MUSKOKA LAKES - Swift River Energy Limited received the green light to go ahead with the North Bala Falls Small Hydro Project on Monday, Sept. 24.
Agatha Garcia-Wright, director for the Ministry of the Environment, said in a letter to Swift River Energy Limited that an environmental review or an individual environmental assessment are not necessary to proceed with the hydroelectric project.
“In accordance with the ESP (environmental screening process), my decision will become final 15 calendar days after this notice of my decision is received, unless a request is made by one of the original requesters within that time that the Minister of the Environment (Minister) review my decision,” she said.
The hydro project adjacent to the North Bala Dam has sparked controversy from the beginning with many local residents concerned about the impacts it will have esthetically and on the local tourism economy.
In an attempt to soothe things over with the community, Swift River decided to create a lower impact hydro facility 100 feet from the North Bala Dam, but was refused use of the municipal land required for the project.
Swift River changed its plan again, intending to go forward with the original proposed site adjacent to the North Bala Dam for the hydroelectric project.
On May 30 this year, Swift River filed an addendum to transfer the environmental assessment from the low-impact site to the site adjacent to the falls.
“This decision was made after giving careful consideration to the issues raised in the outstanding requests, project documentation, the provisions of the Environmental Screening Process (ESP), and other relevant matters required to be considered under subsection 16(4) of the Environmental Assessment Act (EAA),” Garcia-Wright said.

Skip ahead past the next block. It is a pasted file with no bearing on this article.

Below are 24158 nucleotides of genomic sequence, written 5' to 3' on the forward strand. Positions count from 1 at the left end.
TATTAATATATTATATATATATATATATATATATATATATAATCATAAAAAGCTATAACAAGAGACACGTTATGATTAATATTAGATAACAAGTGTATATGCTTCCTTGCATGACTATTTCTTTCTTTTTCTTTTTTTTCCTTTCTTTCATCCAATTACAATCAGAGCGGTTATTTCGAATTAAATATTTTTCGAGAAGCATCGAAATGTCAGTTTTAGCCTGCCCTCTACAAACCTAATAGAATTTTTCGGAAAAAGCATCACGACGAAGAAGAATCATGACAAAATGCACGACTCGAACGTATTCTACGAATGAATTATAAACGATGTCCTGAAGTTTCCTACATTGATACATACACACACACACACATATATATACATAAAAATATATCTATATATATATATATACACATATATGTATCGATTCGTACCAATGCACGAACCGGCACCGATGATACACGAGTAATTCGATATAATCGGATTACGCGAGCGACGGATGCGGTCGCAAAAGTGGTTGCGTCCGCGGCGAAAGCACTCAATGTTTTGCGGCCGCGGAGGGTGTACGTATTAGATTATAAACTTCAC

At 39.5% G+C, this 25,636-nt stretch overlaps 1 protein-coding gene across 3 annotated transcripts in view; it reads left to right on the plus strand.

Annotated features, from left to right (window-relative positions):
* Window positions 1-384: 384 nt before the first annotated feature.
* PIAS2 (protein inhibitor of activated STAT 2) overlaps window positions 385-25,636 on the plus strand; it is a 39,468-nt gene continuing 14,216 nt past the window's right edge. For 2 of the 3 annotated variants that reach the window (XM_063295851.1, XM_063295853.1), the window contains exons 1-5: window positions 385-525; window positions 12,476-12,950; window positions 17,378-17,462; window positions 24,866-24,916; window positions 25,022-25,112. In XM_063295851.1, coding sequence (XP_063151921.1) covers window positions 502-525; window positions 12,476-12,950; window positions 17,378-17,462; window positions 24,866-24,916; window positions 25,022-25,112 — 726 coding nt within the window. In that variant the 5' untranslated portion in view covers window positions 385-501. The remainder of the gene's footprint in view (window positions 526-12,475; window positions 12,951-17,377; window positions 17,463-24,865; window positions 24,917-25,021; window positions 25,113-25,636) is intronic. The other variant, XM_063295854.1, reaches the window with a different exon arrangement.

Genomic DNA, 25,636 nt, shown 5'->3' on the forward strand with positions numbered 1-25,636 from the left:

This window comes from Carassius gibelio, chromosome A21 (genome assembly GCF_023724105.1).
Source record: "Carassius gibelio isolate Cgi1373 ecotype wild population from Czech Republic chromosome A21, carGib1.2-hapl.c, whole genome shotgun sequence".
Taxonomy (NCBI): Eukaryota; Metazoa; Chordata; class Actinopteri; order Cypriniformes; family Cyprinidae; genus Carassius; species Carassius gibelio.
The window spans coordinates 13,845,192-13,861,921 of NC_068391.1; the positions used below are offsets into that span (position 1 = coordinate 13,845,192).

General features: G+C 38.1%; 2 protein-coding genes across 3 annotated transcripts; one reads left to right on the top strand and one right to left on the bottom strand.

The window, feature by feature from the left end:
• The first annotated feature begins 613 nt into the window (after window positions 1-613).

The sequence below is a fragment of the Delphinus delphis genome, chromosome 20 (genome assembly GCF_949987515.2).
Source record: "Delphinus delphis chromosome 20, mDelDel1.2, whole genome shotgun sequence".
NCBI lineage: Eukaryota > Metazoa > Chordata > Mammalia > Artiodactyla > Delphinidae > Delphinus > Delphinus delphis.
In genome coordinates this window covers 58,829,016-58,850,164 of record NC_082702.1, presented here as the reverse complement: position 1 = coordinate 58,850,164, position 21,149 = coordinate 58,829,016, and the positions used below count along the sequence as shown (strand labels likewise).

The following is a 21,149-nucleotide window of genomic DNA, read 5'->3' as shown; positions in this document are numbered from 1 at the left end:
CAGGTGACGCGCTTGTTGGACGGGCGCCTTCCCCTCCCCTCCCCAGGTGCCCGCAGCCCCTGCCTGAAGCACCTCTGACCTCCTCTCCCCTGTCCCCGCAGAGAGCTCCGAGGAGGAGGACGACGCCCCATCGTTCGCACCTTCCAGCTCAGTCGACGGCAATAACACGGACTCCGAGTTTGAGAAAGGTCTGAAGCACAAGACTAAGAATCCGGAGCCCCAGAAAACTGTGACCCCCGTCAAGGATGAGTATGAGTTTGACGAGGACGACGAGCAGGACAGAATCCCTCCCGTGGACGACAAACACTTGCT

The Ministry of the Environment received 66 requests to require Swift River to prepare an environmental review or an individual environmental assessment, including one from the Township of Muskoka Lakes.
Karen McGhee, project manager for Swift River, said their focus will now shift from environmental assessment to preparing for construction.
“We’ve got permitting to do which will require some more detailed drawings,” she said.
Swift River hopes to complete that phase in time to begin construction in the spring.
McGhee is hoping there won’t be any appeals during the 15-day appeal period.
“As far as we’re concerned, we’re going to move forward with the drawings and tendering and permitting,” she said.
That includes completing the conditions set out in Garcia-Wright’s previous decision, which includes addressing the esthetics of the building. McGhee said many of the conditions were met in the addendum.
Garcia-Wright said the decision was made with the understanding that Swift River will fulfil those commitments and recognizes the importance and value of the environmental assessment act.